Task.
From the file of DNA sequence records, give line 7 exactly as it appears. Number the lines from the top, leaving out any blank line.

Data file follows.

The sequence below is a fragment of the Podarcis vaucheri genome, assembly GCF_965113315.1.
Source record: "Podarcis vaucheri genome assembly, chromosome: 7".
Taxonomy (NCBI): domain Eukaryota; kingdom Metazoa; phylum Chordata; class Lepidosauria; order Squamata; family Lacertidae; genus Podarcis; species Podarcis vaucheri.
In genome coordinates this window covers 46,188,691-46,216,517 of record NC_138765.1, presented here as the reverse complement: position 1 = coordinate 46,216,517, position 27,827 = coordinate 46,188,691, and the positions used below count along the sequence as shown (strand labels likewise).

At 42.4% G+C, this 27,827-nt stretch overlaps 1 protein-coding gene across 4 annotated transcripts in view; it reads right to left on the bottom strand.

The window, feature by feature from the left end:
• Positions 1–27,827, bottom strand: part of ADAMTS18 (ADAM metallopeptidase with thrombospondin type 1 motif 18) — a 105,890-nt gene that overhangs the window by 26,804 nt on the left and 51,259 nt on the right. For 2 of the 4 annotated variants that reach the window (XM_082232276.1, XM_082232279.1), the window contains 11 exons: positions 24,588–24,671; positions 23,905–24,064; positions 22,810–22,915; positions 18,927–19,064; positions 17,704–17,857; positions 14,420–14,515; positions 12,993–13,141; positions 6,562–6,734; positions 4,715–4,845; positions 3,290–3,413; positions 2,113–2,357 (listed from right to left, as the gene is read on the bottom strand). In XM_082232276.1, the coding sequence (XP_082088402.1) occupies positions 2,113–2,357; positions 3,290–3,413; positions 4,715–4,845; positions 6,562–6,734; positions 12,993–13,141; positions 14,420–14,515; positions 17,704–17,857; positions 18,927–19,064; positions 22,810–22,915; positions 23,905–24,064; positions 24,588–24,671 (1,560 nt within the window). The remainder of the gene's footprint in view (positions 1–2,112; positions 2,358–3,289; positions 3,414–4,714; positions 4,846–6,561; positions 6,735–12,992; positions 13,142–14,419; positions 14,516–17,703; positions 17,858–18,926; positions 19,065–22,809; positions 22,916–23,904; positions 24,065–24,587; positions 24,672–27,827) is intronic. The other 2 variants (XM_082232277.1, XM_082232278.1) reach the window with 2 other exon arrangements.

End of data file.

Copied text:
• Positions 1–27,827, bottom strand: part of ADAMTS18 (ADAM metallopeptidase with thrombospondin type 1 motif 18) — a 105,890-nt gene that overhangs the window by 26,804 nt on the left and 51,259 nt on the right. For 2 of the 4 annotated variants that reach the window (XM_082232276.1, XM_082232279.1), the window contains 11 exons: positions 24,588–24,671; positions 23,905–24,064; positions 22,810–22,915; positions 18,927–19,064; positions 17,704–17,857; positions 14,420–14,515; positions 12,993–13,141; positions 6,562–6,734; positions 4,715–4,845; positions 3,290–3,413; positions 2,113–2,357 (listed from right to left, as the gene is read on the bottom strand). In XM_082232276.1, the coding sequence (XP_082088402.1) occupies positions 2,113–2,357; positions 3,290–3,413; positions 4,715–4,845; positions 6,562–6,734; positions 12,993–13,141; positions 14,420–14,515; positions 17,704–17,857; positions 18,927–19,064; positions 22,810–22,915; positions 23,905–24,064; positions 24,588–24,671 (1,560 nt within the window). The remainder of the gene's footprint in view (positions 1–2,112; positions 2,358–3,289; positions 3,414–4,714; positions 4,846–6,561; positions 6,735–12,992; positions 13,142–14,419; positions 14,516–17,703; positions 17,858–18,926; positions 19,065–22,809; positions 22,916–23,904; positions 24,065–24,587; positions 24,672–27,827) is intronic. The other 2 variants (XM_082232277.1, XM_082232278.1) reach the window with 2 other exon arrangements.